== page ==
When RFID-blocking wallets entered the market, they were considered the band-aid solution to the crime of RFID skimming. However, it’s worth taking a look at whether or not RFID skimming is likely to happen at all. Below, we’ll take a closer look at RFID skimming, RFID blocking, and whether or not you actually need them.
RFID is short for radio-frequency identification. It is a type of technology that allows data to be accessed wirelessly. In RFID, digital data is embedded into tags, which are commonly called RFID chips. Scanners can detect these chips at great distances since they leverage radio waves. This is what allows the data on credit cards and passports to be accessed remotely.
Credit cards, debit cards, passports, and more contain RFID chips that facilitate contactless transactions. Although it’s convenient, it does put cards, passports, etc. in a vulnerable situation. Hackers that have a “skimming” device can steal the data on the RFID documents. Once this data has been stolen, cybercriminals can clone the user’s cards, access their bank accounts, and sell their details on the black market.
The danger of RFID technology is that when criminals steal data, the owner won’t notice. Unlike pickpocketing, “skimmers” don’t need to get a hold of the card. They can steal the information from afar, and the owner would be unaware the entire time.
Fortunately, RFID-blocking wallets can keep cards, passports, etc. safe from skimming. They work by blocking the electromagnetic field that’s coming from the RFID chip so that skimmers won’t get a signal.
RFID wallets are often made of carbon fiber, but you can easily make your own RFID-blocking “wallet” by wrapping your card or passport with foil. As long as it’s strong enough to create an electromagnetic barrier, it’s good to go. For peace of mind, however, it would be best to buy an RFID wallet from a reputable brand. Besides, having to unwrap your card every time you have to pay would be weird. Alternatively, you could use an RFID card or insert, such as the RFID Armor Plate.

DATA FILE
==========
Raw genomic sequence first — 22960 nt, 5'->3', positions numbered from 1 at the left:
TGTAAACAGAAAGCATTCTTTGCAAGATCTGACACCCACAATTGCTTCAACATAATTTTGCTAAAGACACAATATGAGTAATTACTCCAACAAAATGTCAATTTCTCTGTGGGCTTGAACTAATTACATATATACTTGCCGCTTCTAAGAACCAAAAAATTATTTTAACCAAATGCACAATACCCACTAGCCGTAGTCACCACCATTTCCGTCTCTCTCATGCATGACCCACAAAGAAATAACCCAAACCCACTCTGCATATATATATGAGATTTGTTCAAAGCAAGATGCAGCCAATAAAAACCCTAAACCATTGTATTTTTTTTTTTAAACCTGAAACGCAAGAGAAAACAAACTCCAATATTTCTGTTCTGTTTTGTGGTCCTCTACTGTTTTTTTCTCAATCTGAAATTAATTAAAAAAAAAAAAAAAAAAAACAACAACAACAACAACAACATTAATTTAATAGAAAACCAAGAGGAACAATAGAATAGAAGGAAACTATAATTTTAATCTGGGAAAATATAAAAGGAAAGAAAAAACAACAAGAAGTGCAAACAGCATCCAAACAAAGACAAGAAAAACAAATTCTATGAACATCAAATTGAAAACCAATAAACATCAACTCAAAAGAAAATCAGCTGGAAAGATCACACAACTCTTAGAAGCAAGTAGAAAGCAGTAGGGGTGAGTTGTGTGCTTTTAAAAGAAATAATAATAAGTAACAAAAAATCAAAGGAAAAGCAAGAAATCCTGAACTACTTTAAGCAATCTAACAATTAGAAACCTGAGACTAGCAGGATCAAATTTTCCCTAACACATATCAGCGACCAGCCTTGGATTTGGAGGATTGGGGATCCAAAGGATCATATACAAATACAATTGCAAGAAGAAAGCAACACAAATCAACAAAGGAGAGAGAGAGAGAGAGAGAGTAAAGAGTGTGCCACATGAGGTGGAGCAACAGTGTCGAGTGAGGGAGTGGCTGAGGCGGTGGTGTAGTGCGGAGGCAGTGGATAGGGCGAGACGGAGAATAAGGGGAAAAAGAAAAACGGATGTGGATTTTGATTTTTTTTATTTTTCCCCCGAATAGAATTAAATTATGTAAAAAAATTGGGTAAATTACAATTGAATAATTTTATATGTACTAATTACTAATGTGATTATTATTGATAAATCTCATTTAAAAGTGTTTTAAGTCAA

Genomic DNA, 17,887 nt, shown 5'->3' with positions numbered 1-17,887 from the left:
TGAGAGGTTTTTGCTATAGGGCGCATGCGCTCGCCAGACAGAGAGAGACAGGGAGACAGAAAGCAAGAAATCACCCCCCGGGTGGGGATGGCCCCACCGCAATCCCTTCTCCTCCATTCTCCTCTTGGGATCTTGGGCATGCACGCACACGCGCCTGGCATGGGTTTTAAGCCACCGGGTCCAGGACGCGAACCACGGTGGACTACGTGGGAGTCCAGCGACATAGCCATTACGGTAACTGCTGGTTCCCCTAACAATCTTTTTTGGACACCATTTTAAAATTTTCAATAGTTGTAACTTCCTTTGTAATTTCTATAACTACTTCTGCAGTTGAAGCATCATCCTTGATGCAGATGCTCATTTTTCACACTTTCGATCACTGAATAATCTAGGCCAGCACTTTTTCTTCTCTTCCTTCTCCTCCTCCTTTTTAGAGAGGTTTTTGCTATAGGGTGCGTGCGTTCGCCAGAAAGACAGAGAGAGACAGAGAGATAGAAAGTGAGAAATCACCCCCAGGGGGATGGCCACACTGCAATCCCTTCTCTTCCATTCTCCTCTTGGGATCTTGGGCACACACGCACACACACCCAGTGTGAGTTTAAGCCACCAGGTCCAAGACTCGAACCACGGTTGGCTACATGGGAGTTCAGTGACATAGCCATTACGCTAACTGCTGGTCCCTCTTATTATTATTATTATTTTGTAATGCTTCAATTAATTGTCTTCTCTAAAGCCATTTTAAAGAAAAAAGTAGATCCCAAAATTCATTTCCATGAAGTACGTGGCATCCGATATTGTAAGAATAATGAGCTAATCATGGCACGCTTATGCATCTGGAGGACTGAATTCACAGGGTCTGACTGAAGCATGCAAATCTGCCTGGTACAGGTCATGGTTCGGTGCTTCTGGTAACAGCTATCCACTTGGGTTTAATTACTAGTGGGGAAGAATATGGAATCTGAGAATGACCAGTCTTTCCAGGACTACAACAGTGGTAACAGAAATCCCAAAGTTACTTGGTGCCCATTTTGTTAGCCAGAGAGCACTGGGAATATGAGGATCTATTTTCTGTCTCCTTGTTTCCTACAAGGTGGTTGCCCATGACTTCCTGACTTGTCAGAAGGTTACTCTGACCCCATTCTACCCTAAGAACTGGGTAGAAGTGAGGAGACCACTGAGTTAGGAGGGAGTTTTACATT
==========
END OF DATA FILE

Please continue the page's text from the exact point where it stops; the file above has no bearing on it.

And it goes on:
The truth is that the risk of RFID skimming is low. We won’t deny that RFID skimming is a threat, but it’s not as serious as you think. This is because criminals understand that there are easier ways to steal your credit card data. For starters, hackers can buy credit card numbers on the black market. Unlike skimming, they won’t break a sweat.
Additionally, most of the credit cards in the U.S. have EMV chips. An EMV-enabled card needs contact to work, meaning it can’t be skimmed.
So, do you need an RFID-blocking front pocket wallet? Probably not.
To protect your data, simply refrain from sharing your information online. When making an online purchase, make sure that you’re on a secure connection. You can also attach your card to a clip-on keychain so it doesn’t fall into a pickpocket/hacker’s hands.
You don’t need it, but you probably should buy it.
“But didn’t you say it isn’t a threat?”
We did, but it’s worth mentioning that RFID skimming is still a risk. Even if it doesn’t happen often, it can still happen, and you don’t want to regret not getting an RFID wallet when it does. Besides, you don’t need to buy a wallet that’s marketed as an RFID-blocking wallet. What makes a wallet an “RFID wallet” is the kind of material it uses. That’s why RFID wallets are typically made from carbon fiber, stainless steel, and so on.
If you’re in the market for a metal RFID wallet, you’ll like the Axis Wallet. It’s a contemporary take on the classic bi-fold wallet, with slots for fourteen cards and an interior money clip for your cash. If you’re looking for a leather wallet with RFID-blocking, look no further than the Ascent Wallet. With its slim profile, you can easily keep it in your front pocket to deter pickpockets.
Looking for a wallet that’s the best of both worlds? The Element Wallet flaunts a profile of stainless steel and top-grain leather, offering ruggedness and refinement at the same time.
If none of these wallets is your style, don’t worry. At Trayvax, we have a wide range of wallets that are crafted from premium materials such as stainless steel, aircraft-grade aluminum, fiberglass, and more.
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